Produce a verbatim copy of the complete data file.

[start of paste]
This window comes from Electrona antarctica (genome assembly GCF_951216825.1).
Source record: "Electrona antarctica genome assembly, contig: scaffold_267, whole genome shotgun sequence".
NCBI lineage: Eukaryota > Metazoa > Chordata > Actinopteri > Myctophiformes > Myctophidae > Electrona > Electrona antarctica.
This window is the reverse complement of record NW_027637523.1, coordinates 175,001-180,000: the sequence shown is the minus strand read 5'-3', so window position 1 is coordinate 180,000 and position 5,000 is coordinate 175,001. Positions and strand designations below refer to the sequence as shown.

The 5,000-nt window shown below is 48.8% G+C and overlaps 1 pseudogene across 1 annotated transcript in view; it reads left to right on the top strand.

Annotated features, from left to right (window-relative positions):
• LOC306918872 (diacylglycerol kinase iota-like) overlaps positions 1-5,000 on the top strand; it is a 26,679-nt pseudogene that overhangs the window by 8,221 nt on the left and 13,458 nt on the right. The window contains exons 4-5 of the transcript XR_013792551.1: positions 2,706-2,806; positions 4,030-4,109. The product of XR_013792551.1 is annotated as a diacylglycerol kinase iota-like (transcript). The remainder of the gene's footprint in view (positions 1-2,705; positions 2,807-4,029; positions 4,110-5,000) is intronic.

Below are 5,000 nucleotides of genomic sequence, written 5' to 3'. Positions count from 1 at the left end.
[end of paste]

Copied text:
This window comes from Electrona antarctica (genome assembly GCF_951216825.1).
Source record: "Electrona antarctica genome assembly, contig: scaffold_267, whole genome shotgun sequence".
NCBI lineage: Eukaryota > Metazoa > Chordata > Actinopteri > Myctophiformes > Myctophidae > Electrona > Electrona antarctica.
This window is the reverse complement of record NW_027637523.1, coordinates 175,001-180,000: the sequence shown is the minus strand read 5'-3', so window position 1 is coordinate 180,000 and position 5,000 is coordinate 175,001. Positions and strand designations below refer to the sequence as shown.

The 5,000-nt window shown below is 48.8% G+C and overlaps 1 pseudogene across 1 annotated transcript in view; it reads left to right on the top strand.

Annotated features, from left to right (window-relative positions):
• LOC306918872 (diacylglycerol kinase iota-like) overlaps positions 1-5,000 on the top strand; it is a 26,679-nt pseudogene that overhangs the window by 8,221 nt on the left and 13,458 nt on the right. The window contains exons 4-5 of the transcript XR_013792551.1: positions 2,706-2,806; positions 4,030-4,109. The product of XR_013792551.1 is annotated as a diacylglycerol kinase iota-like (transcript). The remainder of the gene's footprint in view (positions 1-2,705; positions 2,807-4,029; positions 4,110-5,000) is intronic.

Below are 5,000 nucleotides of genomic sequence, written 5' to 3'. Positions count from 1 at the left end.